While packing light is often a good goal for business travel, it’s not always possible to fit everything in a carry on for a business trip. Unfortunately, luggage fees add up.

Here’s a look at first bag fees that popular legacy carriers charge:

Airline Domestic International
American $30-60 $0
United $30 $0
Delta $30 $60

If business travelers on 75 of your company’s domestic flights check their bags, and 75 travelers on international flights don’t have complimentary bag check, your company could be spending $6,750 (75*$30=$2,250 + 75*$60=$4,500) in checked bag fees annually.

How to mitigate baggage fees:

  • Avoid basic economy, which requires passengers to pay extra for carry on luggage.
  • Airlines are happy to reward high value customers, so strive to gain elite status with your company’s favorite airline. Sign your business travelers up for airline credit cards to achieve elite status more quickly.

Sign the company up for a checked bag subscription service, which pays off for frequent travel.

4. Seat fees

Getting a “good seat” on a flight - typically one in an exit row, at the front of the plane, by the window, or in the aisle - can make a journey more comfortable. Airlines capitalize on their passengers’ desire for these seats by charging for the ability to choose a seat in advance.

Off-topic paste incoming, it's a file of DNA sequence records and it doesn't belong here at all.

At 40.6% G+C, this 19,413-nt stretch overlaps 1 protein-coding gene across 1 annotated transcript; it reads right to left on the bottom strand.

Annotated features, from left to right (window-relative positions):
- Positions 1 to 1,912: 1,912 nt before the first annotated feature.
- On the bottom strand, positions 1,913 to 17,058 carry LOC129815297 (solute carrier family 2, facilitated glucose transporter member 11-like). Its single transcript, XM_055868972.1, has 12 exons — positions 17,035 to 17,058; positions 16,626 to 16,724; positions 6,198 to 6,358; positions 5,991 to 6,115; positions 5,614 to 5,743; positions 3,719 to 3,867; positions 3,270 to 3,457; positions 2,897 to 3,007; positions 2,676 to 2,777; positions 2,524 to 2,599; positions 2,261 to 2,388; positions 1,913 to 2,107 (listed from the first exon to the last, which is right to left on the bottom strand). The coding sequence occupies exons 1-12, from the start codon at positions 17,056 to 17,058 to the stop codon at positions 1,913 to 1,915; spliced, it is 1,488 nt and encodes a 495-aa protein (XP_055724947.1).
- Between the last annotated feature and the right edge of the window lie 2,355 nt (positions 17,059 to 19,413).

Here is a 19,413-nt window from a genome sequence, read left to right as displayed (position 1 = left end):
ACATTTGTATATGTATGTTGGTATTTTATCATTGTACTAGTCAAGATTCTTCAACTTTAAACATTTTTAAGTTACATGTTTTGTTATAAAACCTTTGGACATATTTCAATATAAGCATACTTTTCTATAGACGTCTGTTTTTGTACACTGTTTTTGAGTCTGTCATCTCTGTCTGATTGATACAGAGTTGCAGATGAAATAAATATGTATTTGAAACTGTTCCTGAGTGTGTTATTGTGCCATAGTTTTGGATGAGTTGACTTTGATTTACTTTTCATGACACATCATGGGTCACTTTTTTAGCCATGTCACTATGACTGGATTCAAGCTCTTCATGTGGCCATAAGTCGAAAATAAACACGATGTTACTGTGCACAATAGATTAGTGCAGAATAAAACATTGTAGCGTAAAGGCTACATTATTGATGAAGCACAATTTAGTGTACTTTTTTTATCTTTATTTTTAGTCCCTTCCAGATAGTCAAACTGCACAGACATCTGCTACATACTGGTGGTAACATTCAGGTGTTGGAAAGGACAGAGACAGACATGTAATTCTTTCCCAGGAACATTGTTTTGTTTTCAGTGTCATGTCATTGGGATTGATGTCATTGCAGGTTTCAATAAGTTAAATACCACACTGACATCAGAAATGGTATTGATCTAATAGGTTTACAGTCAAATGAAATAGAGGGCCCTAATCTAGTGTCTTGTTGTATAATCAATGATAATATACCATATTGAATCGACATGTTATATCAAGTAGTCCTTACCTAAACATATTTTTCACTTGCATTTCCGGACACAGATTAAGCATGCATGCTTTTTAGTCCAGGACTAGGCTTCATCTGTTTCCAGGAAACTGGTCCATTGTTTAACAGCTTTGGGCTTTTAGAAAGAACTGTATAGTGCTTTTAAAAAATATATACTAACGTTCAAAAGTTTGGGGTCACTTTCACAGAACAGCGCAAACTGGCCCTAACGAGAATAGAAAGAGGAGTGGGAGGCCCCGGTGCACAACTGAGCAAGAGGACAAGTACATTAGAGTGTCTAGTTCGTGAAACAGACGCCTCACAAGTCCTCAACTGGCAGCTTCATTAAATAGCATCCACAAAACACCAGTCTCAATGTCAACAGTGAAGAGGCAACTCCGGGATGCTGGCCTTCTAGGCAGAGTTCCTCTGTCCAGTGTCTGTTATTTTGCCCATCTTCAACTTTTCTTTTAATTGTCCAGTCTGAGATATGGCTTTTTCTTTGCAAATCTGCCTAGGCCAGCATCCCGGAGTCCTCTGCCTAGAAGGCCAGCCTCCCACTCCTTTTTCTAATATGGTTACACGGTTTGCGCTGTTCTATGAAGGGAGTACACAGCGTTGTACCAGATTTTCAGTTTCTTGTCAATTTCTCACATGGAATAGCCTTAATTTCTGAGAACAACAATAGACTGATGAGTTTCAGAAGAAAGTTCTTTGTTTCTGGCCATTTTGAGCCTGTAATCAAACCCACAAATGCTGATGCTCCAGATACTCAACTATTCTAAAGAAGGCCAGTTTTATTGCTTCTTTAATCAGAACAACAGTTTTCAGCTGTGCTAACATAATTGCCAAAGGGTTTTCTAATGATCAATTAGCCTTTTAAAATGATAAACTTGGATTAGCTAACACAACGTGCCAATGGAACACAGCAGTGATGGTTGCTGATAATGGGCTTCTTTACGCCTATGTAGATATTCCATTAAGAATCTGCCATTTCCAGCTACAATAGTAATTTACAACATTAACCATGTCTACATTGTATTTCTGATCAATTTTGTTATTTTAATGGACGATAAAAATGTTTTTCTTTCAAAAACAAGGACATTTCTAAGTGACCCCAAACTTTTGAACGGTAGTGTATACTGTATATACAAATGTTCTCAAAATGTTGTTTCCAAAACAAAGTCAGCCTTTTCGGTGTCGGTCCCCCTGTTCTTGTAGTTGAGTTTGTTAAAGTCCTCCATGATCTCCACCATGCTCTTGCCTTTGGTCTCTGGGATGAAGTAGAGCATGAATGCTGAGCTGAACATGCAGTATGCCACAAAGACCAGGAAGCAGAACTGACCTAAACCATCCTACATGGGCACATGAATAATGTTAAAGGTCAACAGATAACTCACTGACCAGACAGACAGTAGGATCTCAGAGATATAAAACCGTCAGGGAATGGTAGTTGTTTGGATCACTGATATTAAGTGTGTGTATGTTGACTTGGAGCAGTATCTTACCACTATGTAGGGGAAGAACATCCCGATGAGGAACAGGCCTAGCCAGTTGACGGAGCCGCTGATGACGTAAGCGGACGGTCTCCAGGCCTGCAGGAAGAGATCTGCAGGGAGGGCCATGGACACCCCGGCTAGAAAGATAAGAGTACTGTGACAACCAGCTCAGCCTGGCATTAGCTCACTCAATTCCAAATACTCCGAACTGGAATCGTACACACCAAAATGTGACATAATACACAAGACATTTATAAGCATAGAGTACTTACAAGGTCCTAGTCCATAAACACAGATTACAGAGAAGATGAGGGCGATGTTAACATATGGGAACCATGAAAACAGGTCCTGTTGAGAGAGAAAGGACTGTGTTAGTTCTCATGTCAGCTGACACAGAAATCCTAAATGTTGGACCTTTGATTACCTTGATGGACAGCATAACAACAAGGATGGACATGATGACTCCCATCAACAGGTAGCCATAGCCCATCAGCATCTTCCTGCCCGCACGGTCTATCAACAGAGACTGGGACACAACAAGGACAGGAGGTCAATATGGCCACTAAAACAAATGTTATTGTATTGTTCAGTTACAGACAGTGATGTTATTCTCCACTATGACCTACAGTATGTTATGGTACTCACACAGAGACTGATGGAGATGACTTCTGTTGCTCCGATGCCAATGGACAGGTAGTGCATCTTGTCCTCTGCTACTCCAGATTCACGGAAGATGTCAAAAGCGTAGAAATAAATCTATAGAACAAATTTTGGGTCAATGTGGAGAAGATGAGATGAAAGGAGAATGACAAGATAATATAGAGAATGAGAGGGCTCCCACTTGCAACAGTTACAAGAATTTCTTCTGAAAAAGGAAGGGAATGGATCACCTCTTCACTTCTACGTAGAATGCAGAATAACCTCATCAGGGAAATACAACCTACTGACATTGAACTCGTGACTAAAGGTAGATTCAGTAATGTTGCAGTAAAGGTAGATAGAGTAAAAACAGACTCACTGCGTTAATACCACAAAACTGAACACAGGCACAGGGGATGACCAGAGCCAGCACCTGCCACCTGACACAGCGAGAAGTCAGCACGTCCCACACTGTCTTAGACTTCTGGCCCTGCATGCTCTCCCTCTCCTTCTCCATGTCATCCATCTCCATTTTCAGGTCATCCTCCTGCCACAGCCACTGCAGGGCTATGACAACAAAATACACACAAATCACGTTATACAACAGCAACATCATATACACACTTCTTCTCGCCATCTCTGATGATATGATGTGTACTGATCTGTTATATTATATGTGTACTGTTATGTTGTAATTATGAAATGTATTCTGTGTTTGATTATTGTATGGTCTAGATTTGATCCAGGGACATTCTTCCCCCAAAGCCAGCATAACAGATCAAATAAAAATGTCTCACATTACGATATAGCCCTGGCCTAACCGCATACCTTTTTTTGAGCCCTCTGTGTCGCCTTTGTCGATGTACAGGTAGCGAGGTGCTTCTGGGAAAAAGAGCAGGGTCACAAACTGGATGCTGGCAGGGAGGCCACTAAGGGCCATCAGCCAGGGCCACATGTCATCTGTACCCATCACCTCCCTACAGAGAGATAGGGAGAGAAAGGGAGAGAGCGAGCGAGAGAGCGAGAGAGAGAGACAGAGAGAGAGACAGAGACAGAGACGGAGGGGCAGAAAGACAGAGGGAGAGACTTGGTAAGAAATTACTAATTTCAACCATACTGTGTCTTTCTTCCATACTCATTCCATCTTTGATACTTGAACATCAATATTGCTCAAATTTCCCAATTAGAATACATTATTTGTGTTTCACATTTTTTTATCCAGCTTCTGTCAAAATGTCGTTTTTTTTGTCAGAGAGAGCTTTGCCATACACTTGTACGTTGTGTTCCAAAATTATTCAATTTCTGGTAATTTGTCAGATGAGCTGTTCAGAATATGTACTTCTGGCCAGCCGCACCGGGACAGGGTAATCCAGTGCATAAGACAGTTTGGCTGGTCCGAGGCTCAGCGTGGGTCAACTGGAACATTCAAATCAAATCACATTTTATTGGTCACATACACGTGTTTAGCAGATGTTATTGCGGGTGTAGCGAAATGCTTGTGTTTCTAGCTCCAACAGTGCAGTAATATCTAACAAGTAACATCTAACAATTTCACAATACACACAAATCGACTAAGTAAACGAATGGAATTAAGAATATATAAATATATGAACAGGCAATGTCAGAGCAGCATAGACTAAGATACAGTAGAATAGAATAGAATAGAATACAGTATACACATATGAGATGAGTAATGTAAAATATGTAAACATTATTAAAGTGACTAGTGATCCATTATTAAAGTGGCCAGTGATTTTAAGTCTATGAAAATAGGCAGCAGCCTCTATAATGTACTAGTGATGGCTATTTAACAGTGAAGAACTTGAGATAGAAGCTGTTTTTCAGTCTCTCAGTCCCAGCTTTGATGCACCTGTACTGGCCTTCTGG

Here’s what some airlines are charging for seat selection:

Airline Seat Selection Fee
American $4-$139
Spirit $1-$50
Air Canada $10-$100

These seat selection fees come out to an average of $50. If your company does 300 flights each year, and half the travelers want to choose their seats, your company could be spending 150*$50=$7,500 on seat selection fees annually.

How to mitigate seat selection fees:

  • Look for airlines that don’t charge for seats (like Southwest or United).
  • Get elite status with your company’s preferred airline for complimentary seat selection.

Total annual fees for a company that makes 300 flights in one year

Individually, these transaction fees may not seem so bad. However, when you add them up and multiply them by the number of business trips your company takes each year, these fees lead to death by a thousand paper cuts.

Here’s what the fees discussed above add up to:

Fee Amount
Booking fee $10,000-$50,000
Cancellation or change fee $52,500
Luggage fee $6,750
Seat selection fee $7,500
Total fees $76,750-$116,750

A company that takes 300 flights in one year can find themselves paying between $76,750 and $116,750 in transaction fees alone. This figure grows exponentially when you have a larger company or your company travels more often than the company in our example.

Transaction fees minimize your company’s spending power. These fees are money that could be spent on hiring more employees, conducting more business trips, growing the company’s marketing budget, etc. Minimize transaction fees when traveling to make the most of your operational budget.

About the Author: Rebecca Morrison
As VP of Finance and Operations, Rebecca Morrison oversees financial reporting and analysis, forecasting, and budget management for Previously, she was VP of Global Finance and Operations at Midaxo, and has held various roles in Finance and Operations at HubSpot and EMC.